Auburn University Entomologist Henry Fadamiro and a multi-disciplinary team of scientists have been awarded a four-year, $881,829 grant by the USDA’s National Institute of Food and Agriculture to develop and demonstrate successful integrated pest management, or IPM, strategies for the organic production of cabbage, collard, broccoli and other high-value cruciferous vegetable crops in Alabama and surrounding states.

The ultimate goal of the research and outreach project, titled “Development and Participatory Implementation of Integrated Organic Pest Management Strategies for Crucifer Vegetable Production in the South,” is to increase the production and profitability of organically grown crucifers in this region of the country.

“Crucifers are perhaps the most difficult vegetables to produce organically in the South due to high susceptibility to pests,” said Fadamiro, who, in addition to research and academic responsibilities, serves as state coordinator of integrated pest management for the Alabama Cooperative Extension System.

“Organic producers and small farmers in Alabama and surrounding states cite insects and diseases as their major challenges in growing these crops.

“In our work, we will identify and develop effective, affordable and sustainable pest management tactics for reducing these risks and then encourage farmers to adopt them,” he said. “In addition to boosting organic vegetable production and farm income in the region, this grant will result in reduced human-health risks due to pesticide residues in foods.”

Pest control approach

Integrated pest management is a pest control approach in which growers use a variety of economically and environmentally acceptable practices, such as tillage systems, traps and beneficial insects, turning to chemical pesticides only as a last resort.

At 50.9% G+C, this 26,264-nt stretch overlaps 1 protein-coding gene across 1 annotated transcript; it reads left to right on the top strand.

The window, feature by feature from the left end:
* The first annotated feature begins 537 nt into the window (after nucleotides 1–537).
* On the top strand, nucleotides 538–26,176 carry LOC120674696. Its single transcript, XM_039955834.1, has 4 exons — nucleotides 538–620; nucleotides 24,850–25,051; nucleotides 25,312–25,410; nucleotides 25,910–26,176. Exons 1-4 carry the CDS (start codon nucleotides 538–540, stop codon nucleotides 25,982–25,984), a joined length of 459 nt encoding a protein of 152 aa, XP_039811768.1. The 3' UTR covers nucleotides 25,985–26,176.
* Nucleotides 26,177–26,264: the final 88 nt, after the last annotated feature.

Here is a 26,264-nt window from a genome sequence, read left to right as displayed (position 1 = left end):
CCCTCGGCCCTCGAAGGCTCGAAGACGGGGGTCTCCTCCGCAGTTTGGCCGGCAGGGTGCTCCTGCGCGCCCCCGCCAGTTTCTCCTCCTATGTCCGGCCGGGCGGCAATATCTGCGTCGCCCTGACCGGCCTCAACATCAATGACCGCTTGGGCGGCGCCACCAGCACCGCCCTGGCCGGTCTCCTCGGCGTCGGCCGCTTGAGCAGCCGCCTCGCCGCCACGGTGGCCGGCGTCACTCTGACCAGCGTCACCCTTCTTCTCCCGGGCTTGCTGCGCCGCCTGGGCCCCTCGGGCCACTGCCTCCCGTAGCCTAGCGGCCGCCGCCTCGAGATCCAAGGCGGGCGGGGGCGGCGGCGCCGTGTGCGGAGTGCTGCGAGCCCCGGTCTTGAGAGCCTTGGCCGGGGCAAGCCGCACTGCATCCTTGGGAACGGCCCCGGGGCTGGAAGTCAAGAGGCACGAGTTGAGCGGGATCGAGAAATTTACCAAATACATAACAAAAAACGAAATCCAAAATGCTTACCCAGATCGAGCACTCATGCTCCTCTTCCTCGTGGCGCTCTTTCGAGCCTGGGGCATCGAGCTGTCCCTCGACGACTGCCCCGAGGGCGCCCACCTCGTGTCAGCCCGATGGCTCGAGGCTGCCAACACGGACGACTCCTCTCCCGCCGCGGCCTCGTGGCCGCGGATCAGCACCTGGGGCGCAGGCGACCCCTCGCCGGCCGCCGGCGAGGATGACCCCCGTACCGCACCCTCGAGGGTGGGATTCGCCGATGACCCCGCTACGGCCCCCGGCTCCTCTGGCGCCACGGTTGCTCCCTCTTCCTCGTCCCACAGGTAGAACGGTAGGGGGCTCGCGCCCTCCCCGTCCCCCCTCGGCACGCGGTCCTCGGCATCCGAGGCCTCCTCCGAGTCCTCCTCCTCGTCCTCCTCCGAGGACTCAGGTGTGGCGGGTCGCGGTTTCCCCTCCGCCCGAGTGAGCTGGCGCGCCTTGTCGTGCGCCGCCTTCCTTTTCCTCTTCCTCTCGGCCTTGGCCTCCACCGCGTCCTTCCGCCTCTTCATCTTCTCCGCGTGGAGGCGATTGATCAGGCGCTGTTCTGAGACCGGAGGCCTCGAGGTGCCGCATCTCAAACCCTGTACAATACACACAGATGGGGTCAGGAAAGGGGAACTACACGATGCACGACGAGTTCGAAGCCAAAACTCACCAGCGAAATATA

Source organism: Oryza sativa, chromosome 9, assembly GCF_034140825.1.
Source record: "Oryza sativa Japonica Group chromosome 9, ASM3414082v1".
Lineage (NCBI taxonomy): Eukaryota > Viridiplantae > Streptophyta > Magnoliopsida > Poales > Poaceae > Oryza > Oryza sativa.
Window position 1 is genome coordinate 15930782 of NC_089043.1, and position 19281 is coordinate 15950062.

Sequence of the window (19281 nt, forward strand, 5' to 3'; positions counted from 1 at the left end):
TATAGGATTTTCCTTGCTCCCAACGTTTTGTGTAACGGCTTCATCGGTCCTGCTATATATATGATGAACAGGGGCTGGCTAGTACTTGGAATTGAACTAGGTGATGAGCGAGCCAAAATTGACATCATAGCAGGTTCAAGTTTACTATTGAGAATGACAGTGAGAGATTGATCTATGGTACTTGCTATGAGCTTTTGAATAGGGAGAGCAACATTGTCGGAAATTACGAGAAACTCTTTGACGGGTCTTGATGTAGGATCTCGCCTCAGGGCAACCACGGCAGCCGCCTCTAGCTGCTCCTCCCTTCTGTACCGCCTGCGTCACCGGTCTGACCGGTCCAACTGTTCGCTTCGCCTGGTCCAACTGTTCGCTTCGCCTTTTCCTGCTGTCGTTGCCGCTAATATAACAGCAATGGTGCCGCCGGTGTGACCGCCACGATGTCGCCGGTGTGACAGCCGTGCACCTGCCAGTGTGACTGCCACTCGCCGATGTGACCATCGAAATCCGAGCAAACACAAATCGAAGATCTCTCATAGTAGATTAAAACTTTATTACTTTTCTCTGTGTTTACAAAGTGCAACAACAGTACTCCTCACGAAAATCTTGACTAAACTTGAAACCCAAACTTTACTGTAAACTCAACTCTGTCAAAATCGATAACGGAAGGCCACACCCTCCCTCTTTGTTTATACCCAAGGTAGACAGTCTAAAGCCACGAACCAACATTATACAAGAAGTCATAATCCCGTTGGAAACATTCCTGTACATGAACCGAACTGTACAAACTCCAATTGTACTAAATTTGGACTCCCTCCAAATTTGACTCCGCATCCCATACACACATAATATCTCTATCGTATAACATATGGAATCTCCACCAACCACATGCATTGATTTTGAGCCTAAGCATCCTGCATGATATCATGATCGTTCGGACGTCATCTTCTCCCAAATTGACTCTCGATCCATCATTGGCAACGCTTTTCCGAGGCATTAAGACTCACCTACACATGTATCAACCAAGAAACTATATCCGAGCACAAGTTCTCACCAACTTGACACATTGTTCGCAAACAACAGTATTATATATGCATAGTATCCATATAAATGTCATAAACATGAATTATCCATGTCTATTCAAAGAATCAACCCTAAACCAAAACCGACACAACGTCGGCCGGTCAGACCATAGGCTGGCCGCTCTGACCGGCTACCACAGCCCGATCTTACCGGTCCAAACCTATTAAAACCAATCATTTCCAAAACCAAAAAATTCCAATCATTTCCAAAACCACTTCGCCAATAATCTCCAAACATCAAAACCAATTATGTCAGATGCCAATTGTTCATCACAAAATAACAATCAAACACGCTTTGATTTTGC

In the first phases of the organic crucifer production project, Fadamiro and his research collaborators from Auburn—including plant pathology professor Joe Kloepper, organic vegetable production research fellow Jan Garrett, Extension entomologist Ayanava Majumdar and agricultural economics associate professor Deacue Fields—and from Alabama A&M University and the University of Florida will investigate the effectiveness of a number of IPM tactics that are approved under federal organic production standards, including trap crops that lure pests away from the cash crops, attractants, biocontrol techniques, biopesticides and induced disease resistance.

On-farm research trials will be part of the project, Fadamiro said, noting that at least 10 organic vegetable growers across the state have signed on to participate in the study.

Other major components of the project will include analyses of the costs of integrating IPM tools into production systems, identifying possible barriers to on-farm adoption and, finally, transferring the technology to producers through training and education.

Fadamiro’s proposal was one of only 23 projects nationwide selected to receive a portion of a total $19 million in funding awarded through NIFA’s Organic Agriculture Research and Extension Initiative and its Organic Transitions Program, both of which aim to help organic producers and processors grow and market high-quality organic agricultural products.